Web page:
*Based on number of payments and time required to file taxes and total tax rate.
Source: Paying Taxes—The Global Picture, World Bank and PricewaterhouseCoopers.

IN THE SPOTLIGHT
A Peck of Jalapenos
e’s not quite Peter Piper, but retired CPA Richard LeFevre picked up a $2,000 prize purse by popping 247 pickled jalapeno peppers at the Jalapeno Eating World Championship at the Texas state fair.

LeFevre, who hails from Henderson, Nev., has been competing in contests sponsored by the National Federation of Competitive Eating since 2002. This latest event—which he completed in eight minutes—set a new record.

He’s proud as a peacock, though still plainly puckered.

—Cheryl Rosen

BOOKMARKS
Contemporary Issues in Financial Reporting:
A User-Oriented Approach

By Paul Rosenfield, CPA
562 pages; hardcover
Routledge; New York, N.Y.; 2006

Business Fairy Tales: Grim Realities of
Fictitious Financial Reporting
By Cecil W. Jackson, CPA
282 pages; hardcover
Thomson; Mason, Ohio; 2006

Contemporary Issues in Financial Reporting: A User-Oriented Approach by Paul Rosenfield, former director of the AICPA accounting standards division, and Business Fairy Tales: Grim Realities of Fictitious Financial Reporting by Cecil W. Jackson, a University of Southern California accounting professor, examine ethics and accountability in contemporary business reporting. Using very different approaches—the first is an accounting history textbook, the second a mass-market history of recent events—both CPA authors look at issues underlying a parade of financial reporting scandals and offer tools for refining critical thinking. They are voices in the dialogue of setting things right, and their concern is a measure of how deeply the financial world has been wrenched in recent years.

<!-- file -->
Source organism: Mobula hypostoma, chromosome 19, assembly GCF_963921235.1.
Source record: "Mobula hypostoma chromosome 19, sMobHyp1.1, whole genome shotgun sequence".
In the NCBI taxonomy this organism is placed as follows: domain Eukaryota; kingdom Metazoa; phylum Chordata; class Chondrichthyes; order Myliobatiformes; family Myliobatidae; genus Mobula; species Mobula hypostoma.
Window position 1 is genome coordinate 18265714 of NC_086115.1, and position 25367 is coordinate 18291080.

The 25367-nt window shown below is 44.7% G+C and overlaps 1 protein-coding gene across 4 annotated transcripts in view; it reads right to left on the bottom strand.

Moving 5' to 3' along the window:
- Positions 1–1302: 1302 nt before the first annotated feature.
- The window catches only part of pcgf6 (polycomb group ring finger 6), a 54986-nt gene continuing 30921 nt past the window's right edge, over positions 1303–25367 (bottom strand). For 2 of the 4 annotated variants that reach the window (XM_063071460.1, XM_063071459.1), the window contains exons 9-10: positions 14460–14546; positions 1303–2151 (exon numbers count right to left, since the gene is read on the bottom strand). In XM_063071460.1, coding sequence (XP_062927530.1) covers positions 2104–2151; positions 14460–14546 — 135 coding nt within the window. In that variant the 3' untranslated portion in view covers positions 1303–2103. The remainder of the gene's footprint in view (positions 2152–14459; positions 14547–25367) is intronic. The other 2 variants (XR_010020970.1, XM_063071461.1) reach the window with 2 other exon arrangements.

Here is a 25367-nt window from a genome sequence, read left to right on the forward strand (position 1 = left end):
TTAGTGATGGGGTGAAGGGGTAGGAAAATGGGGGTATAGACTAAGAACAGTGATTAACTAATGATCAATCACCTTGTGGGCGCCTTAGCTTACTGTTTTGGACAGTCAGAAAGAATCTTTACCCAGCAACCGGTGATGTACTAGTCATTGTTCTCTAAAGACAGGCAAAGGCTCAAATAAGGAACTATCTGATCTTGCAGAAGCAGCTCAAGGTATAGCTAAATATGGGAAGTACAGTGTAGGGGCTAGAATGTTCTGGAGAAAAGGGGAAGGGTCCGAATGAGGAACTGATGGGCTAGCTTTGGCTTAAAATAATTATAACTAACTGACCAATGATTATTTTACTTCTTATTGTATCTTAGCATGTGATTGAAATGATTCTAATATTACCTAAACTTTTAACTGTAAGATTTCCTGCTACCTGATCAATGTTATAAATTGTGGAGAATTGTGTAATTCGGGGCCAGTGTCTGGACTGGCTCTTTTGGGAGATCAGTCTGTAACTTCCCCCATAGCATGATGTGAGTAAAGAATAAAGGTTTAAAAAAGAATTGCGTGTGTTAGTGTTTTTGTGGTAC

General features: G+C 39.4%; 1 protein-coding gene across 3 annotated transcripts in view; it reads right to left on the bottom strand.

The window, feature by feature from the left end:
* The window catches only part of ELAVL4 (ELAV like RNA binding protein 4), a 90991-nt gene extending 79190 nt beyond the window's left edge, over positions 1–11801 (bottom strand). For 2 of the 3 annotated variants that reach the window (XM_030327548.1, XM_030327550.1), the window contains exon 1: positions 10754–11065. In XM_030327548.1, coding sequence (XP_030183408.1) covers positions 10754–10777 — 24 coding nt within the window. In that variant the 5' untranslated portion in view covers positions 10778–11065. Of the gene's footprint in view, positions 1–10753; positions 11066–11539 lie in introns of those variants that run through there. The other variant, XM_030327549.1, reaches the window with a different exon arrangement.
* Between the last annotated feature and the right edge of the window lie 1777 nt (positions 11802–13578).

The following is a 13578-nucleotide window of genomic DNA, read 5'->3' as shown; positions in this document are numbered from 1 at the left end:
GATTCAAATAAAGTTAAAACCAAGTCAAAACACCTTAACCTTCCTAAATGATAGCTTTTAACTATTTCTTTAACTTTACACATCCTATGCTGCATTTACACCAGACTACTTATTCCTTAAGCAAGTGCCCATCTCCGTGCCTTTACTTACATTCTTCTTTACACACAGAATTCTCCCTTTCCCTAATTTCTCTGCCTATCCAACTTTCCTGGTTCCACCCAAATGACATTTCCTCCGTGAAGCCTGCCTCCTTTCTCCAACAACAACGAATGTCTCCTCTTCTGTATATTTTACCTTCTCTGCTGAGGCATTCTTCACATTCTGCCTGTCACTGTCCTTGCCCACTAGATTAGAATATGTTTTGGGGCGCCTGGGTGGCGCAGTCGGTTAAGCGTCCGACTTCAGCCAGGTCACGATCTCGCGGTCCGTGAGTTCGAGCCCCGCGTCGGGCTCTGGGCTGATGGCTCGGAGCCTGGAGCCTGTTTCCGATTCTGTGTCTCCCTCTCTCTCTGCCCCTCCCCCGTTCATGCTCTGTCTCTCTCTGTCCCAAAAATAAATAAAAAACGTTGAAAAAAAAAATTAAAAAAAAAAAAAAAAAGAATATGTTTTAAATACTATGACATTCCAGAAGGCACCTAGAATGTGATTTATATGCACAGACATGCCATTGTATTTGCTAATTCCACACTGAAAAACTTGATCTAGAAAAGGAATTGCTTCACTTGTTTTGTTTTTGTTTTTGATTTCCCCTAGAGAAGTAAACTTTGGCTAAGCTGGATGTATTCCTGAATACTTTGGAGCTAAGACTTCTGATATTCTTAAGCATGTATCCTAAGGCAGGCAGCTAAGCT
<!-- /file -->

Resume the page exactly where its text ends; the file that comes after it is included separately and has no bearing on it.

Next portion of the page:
—Michael Hayes

SURVEY SAVVY
Staying Power
oday’s workers may change companies—or even careers—many times, but too much job hopping still looks bad on a resume, according to a survey of 1,400 CFOs. Most said they took into account how long a job candidate had spent with previous employers, and an overwhelming majority (87%) rated loyalty as a very or somewhat important factor in the hiring process.

Source: Robert Half Finance & Accounting, www.roberthalffinance.com .